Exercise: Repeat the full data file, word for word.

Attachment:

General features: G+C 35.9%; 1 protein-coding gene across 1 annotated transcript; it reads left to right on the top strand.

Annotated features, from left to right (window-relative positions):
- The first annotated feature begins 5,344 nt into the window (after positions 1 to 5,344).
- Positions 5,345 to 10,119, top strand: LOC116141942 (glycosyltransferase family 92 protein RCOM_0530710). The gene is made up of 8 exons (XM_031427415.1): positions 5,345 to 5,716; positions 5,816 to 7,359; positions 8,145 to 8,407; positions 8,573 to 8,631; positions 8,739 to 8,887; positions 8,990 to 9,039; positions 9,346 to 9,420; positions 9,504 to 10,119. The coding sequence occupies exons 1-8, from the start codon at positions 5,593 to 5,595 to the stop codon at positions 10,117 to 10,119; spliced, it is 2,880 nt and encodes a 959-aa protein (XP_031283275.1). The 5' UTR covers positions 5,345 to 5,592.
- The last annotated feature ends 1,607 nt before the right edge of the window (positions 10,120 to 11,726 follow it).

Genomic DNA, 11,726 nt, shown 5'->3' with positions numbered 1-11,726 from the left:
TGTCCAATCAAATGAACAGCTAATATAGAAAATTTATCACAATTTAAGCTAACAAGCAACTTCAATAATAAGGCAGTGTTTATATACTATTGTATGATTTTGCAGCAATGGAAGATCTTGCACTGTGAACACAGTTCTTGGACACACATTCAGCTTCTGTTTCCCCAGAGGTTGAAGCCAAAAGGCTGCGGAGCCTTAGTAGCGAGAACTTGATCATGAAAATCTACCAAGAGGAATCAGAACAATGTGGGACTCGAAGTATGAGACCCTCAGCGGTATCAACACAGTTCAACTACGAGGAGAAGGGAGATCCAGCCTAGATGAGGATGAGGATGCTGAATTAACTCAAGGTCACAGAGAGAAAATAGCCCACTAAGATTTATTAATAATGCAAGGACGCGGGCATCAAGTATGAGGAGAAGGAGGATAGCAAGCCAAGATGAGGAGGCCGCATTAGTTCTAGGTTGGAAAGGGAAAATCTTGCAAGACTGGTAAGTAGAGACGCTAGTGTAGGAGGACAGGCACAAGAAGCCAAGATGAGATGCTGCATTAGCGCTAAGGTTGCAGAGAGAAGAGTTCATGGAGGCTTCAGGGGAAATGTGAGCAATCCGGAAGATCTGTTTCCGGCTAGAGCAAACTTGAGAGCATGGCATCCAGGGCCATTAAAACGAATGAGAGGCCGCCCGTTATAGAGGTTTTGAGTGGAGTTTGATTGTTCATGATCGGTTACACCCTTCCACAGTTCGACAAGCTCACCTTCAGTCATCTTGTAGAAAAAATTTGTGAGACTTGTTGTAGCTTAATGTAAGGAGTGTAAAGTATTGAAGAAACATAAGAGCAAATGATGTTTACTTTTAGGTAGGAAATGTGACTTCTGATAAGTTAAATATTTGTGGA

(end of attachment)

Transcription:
General features: G+C 35.9%; 1 protein-coding gene across 1 annotated transcript; it reads left to right on the top strand.

Annotated features, from left to right (window-relative positions):
- The first annotated feature begins 5,344 nt into the window (after positions 1 to 5,344).
- Positions 5,345 to 10,119, top strand: LOC116141942 (glycosyltransferase family 92 protein RCOM_0530710). The gene is made up of 8 exons (XM_031427415.1): positions 5,345 to 5,716; positions 5,816 to 7,359; positions 8,145 to 8,407; positions 8,573 to 8,631; positions 8,739 to 8,887; positions 8,990 to 9,039; positions 9,346 to 9,420; positions 9,504 to 10,119. The coding sequence occupies exons 1-8, from the start codon at positions 5,593 to 5,595 to the stop codon at positions 10,117 to 10,119; spliced, it is 2,880 nt and encodes a 959-aa protein (XP_031283275.1). The 5' UTR covers positions 5,345 to 5,592.
- The last annotated feature ends 1,607 nt before the right edge of the window (positions 10,120 to 11,726 follow it).

Genomic DNA, 11,726 nt, shown 5'->3' with positions numbered 1-11,726 from the left:
TGTCCAATCAAATGAACAGCTAATATAGAAAATTTATCACAATTTAAGCTAACAAGCAACTTCAATAATAAGGCAGTGTTTATATACTATTGTATGATTTTGCAGCAATGGAAGATCTTGCACTGTGAACACAGTTCTTGGACACACATTCAGCTTCTGTTTCCCCAGAGGTTGAAGCCAAAAGGCTGCGGAGCCTTAGTAGCGAGAACTTGATCATGAAAATCTACCAAGAGGAATCAGAACAATGTGGGACTCGAAGTATGAGACCCTCAGCGGTATCAACACAGTTCAACTACGAGGAGAAGGGAGATCCAGCCTAGATGAGGATGAGGATGCTGAATTAACTCAAGGTCACAGAGAGAAAATAGCCCACTAAGATTTATTAATAATGCAAGGACGCGGGCATCAAGTATGAGGAGAAGGAGGATAGCAAGCCAAGATGAGGAGGCCGCATTAGTTCTAGGTTGGAAAGGGAAAATCTTGCAAGACTGGTAAGTAGAGACGCTAGTGTAGGAGGACAGGCACAAGAAGCCAAGATGAGATGCTGCATTAGCGCTAAGGTTGCAGAGAGAAGAGTTCATGGAGGCTTCAGGGGAAATGTGAGCAATCCGGAAGATCTGTTTCCGGCTAGAGCAAACTTGAGAGCATGGCATCCAGGGCCATTAAAACGAATGAGAGGCCGCCCGTTATAGAGGTTTTGAGTGGAGTTTGATTGTTCATGATCGGTTACACCCTTCCACAGTTCGACAAGCTCACCTTCAGTCATCTTGTAGAAAAAATTTGTGAGACTTGTTGTAGCTTAATGTAAGGAGTGTAAAGTATTGAAGAAACATAAGAGCAAATGATGTTTACTTTTAGGTAGGAAATGTGACTTCTGATAAGTTAAATATTTGTGGA